Tuesday, March 15, 2011

SQLite, AUTO_VACUUM and Windows ACLs

This article applies to Windows 7 32/64 and Windows Vista 32/64 with UAC active.

In January an enduser pointed out to me that every time he tried to use the Real Time BlackList tool in NetScanTools Pro, he got an SQLite error message about the database being 'read-only' - it could not be opened. The software was installed on Windows 7-64 bit and NetScanTools Pro is operating at 'asInvoker' privilege which is normally USER privileges.

After doing the usual tech support routines by checking file properties, I was stumped - until yesterday when I was able to duplicate it on two Windows 7 machines.

The SQLite database is copied into our own directory created at install time under c:\ProgramData which is the common user data area. The thought was that any account using the program would be able to access the database. That was the idea. It's not the only database we put in there and the others were opening fine so I set out to find out why.

The only thing different about this database is that it has the pragma "AUTO_VACUUM" set. It appears that with AUTO_VACUUM SQLite moves freed pages around within the tables. This requires write privileges. SQLite error messages should do more than simply state that the database is read-only by checking the file ACLs given the calling process account privileges then stating the incompatibility with the current AUTO_VACUUM state.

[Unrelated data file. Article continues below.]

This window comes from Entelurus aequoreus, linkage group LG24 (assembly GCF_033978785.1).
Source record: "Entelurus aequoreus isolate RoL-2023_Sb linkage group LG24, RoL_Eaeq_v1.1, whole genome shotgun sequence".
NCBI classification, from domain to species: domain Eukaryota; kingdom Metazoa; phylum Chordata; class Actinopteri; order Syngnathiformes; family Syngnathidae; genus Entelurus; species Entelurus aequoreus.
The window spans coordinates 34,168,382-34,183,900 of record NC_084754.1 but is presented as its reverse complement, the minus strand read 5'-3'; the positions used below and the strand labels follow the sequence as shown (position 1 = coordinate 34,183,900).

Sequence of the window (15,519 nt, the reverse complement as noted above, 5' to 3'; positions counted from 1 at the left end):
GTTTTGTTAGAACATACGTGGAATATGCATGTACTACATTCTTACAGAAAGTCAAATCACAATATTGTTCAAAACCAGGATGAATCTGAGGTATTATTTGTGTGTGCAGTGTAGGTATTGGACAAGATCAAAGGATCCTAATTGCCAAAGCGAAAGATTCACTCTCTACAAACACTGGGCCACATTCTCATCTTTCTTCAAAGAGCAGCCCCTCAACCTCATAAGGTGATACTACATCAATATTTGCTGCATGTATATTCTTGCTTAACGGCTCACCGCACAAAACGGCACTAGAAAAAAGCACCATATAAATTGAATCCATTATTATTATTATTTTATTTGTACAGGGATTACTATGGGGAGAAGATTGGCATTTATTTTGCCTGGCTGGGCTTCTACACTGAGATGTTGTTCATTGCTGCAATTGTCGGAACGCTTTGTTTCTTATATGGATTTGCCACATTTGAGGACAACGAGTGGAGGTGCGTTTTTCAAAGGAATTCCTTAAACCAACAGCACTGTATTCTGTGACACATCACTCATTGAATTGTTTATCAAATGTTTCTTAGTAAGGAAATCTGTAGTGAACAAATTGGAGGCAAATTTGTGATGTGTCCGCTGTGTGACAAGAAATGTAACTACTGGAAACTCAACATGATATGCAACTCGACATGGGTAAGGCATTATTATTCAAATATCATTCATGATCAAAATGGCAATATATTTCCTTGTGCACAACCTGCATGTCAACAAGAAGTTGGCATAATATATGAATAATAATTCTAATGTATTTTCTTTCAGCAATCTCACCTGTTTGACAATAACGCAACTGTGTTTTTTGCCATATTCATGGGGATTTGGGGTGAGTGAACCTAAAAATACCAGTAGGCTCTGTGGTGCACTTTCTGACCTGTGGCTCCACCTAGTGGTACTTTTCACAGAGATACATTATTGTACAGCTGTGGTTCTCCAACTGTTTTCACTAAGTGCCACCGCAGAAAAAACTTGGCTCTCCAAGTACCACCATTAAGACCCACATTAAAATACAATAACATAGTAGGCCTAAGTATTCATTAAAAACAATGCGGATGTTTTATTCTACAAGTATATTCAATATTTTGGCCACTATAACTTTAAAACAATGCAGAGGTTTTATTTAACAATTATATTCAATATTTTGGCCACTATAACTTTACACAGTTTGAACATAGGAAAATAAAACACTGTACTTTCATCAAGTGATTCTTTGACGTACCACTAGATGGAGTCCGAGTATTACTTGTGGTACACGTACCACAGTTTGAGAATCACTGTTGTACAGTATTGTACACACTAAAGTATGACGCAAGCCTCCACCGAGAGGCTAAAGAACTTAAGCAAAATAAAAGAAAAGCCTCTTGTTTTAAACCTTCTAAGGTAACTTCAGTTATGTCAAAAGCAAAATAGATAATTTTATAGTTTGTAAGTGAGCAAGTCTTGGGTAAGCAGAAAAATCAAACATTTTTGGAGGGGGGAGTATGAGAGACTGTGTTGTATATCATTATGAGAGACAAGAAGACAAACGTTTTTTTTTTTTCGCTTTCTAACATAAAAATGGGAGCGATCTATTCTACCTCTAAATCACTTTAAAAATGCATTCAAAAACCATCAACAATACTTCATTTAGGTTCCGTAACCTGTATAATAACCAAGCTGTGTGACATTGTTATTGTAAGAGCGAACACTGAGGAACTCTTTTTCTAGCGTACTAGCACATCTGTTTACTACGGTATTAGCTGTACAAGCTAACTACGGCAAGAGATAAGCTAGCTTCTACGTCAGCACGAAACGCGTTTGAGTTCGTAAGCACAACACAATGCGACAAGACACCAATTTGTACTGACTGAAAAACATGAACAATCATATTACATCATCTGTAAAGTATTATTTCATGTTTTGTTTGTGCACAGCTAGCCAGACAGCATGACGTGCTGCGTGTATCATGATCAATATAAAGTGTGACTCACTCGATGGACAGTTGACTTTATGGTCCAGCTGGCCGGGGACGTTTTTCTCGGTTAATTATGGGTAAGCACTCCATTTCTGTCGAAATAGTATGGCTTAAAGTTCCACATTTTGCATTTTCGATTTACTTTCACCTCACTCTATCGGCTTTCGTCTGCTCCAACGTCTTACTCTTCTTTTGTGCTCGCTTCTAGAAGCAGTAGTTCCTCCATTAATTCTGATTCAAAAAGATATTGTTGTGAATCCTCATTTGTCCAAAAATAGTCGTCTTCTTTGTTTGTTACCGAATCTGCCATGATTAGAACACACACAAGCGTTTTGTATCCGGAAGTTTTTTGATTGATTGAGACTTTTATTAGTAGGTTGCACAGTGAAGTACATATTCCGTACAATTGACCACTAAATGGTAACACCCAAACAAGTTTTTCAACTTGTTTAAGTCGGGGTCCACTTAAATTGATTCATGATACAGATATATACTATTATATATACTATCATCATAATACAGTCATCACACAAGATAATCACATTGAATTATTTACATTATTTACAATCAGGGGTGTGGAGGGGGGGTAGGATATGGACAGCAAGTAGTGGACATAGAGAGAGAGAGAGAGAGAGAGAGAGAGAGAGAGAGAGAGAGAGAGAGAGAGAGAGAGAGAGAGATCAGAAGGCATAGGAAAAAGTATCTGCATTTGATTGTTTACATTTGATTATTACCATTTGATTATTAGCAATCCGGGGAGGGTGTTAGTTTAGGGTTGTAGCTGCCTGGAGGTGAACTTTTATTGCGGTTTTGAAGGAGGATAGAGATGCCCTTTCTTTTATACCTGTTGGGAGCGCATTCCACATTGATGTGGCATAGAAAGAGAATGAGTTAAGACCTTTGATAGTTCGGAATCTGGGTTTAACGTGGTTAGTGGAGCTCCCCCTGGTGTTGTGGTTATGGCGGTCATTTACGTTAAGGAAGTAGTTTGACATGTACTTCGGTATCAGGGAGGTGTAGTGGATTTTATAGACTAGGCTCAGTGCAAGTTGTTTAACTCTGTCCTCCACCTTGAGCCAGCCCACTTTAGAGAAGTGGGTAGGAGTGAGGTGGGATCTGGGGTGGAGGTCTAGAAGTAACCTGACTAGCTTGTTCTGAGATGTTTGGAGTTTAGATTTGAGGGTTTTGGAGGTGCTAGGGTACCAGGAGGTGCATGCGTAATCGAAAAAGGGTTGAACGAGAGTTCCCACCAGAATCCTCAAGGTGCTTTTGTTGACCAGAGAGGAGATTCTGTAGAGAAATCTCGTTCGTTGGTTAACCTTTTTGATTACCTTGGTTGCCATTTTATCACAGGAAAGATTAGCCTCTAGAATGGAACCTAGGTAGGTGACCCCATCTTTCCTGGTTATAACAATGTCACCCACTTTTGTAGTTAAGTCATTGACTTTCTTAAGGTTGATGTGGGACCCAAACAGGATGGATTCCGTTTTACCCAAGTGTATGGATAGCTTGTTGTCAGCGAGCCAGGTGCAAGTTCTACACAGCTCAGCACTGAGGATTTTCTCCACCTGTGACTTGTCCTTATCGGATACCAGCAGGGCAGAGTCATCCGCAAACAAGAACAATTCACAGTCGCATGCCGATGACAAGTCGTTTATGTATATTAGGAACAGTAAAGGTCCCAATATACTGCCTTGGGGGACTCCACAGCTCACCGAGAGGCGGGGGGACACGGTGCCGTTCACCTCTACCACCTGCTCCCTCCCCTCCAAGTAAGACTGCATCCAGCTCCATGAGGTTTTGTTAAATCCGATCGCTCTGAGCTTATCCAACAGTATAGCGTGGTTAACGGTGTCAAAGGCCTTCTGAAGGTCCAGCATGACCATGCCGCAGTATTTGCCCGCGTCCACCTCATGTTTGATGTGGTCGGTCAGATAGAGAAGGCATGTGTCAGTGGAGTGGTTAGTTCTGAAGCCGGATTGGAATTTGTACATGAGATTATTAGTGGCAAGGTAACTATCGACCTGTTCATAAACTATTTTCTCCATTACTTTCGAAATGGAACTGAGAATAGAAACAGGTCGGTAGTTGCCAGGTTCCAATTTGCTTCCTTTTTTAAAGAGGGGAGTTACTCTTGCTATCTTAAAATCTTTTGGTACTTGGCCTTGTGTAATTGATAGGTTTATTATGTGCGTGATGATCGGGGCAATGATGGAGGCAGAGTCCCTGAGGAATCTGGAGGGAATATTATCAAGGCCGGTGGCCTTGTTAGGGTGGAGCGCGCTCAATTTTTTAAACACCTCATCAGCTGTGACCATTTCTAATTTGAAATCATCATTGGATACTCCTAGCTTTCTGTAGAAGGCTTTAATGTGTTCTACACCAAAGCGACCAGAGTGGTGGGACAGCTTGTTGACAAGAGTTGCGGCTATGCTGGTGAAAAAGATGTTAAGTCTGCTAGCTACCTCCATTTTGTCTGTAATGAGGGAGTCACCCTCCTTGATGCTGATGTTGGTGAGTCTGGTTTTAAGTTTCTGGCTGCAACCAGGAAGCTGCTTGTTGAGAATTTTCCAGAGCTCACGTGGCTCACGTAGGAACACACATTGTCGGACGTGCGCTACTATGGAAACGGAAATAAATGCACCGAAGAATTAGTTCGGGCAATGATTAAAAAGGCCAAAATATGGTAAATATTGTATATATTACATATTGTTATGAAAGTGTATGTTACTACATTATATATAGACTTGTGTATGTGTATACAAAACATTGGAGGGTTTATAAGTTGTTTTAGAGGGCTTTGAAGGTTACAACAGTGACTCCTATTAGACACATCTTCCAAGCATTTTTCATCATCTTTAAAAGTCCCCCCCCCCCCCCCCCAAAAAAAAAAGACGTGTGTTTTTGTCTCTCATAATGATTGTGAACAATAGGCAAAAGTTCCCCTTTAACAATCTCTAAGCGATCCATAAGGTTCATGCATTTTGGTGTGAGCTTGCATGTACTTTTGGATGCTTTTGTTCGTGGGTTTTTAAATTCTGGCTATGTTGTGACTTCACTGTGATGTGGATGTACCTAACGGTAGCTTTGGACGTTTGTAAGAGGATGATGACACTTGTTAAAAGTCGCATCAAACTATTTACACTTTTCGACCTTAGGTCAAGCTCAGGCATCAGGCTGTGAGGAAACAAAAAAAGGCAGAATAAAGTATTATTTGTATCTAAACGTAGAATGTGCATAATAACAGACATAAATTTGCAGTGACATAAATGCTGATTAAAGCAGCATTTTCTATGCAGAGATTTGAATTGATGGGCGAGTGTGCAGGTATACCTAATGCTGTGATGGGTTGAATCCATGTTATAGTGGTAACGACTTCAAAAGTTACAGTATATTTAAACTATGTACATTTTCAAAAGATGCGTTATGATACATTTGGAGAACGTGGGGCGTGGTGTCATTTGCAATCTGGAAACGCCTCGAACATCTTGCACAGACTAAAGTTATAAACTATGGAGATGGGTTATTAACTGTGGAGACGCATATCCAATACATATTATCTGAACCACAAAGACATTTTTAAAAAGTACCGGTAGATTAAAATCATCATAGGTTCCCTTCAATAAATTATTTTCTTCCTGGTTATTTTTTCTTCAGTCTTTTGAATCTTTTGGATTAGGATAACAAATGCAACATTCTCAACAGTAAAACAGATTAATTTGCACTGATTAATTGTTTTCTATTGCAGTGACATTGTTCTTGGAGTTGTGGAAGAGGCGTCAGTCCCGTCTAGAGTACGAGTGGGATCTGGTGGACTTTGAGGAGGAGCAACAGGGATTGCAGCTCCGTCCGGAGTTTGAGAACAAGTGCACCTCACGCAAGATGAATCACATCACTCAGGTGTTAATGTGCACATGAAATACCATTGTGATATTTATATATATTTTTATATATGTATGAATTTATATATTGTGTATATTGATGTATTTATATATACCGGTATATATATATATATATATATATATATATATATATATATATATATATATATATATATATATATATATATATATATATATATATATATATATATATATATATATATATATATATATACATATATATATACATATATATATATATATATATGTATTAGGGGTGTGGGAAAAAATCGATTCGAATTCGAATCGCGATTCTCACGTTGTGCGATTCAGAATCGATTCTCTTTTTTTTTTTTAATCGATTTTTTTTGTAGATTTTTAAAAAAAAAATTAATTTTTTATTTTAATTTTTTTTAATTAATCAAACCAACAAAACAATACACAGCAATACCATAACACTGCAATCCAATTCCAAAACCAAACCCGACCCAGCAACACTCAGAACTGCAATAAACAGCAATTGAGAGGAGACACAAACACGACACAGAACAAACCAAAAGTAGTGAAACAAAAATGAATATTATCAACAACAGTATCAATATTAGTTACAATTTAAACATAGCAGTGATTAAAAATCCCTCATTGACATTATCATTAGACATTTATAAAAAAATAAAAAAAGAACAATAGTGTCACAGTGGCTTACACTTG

To see the file access privs on an account level, you have to go into our C:\ProgramData\NWPS\NetScanToolsPro common user directory and do an "icacls *.*" on the command line. You will see that indeed user level privileges (BUILTIN\Users) only have (I)(RX) - inherit, read, execute privileges while the other higher level accounts have (F) full privileges. Since AUTO_VACUUM requires write access to the database to make changes, it will not have the proper privs for a user level account. So, yes, opening the database fails (I just don't think the message is good enough).

So now, how to fix it. Recreating the database with AUTO_VACUUM off fixes it. But what if you need to write (as a USER) to the Real Time Blacklist database using the tool we provide to edit the database? You can't because the administrators group are the owner.

The solution is to change the directory and file ACLs. I did this by modifying the installer to call a function of my own design which applied FULL access privs (grfAccessPermissions=GENERIC_ALL) to grfInheritance=SUB_CONTAINERS_AND_OBJECTS_INHERIT at our NWPS\NetScanToolsPro directory level. If that is done and you do the icacls command, all files in that directory show the "Everyone:(I)(F)" which means that every account can fully access the files and that includes our SQLite database that we couldn't open. You have to use AllocateAndInitializeSid, SetEntriesInAcl, and SetNamedSecurityInfo so accomplish this. You have to do this in the installer because it is running at admin privileges.

To summarize, if you have a program running Windows 7 or Vista at USER level that needs to access an SQLite database with write privileges contained in the C:\ProgramData common user directory that was not created by your program - you've got a problem. And that problem is even worse if it has AUTO_VACUUM enabled. You have to modify the file access privileges to FULL control in order to allow SQLite to operate on the database correctly.

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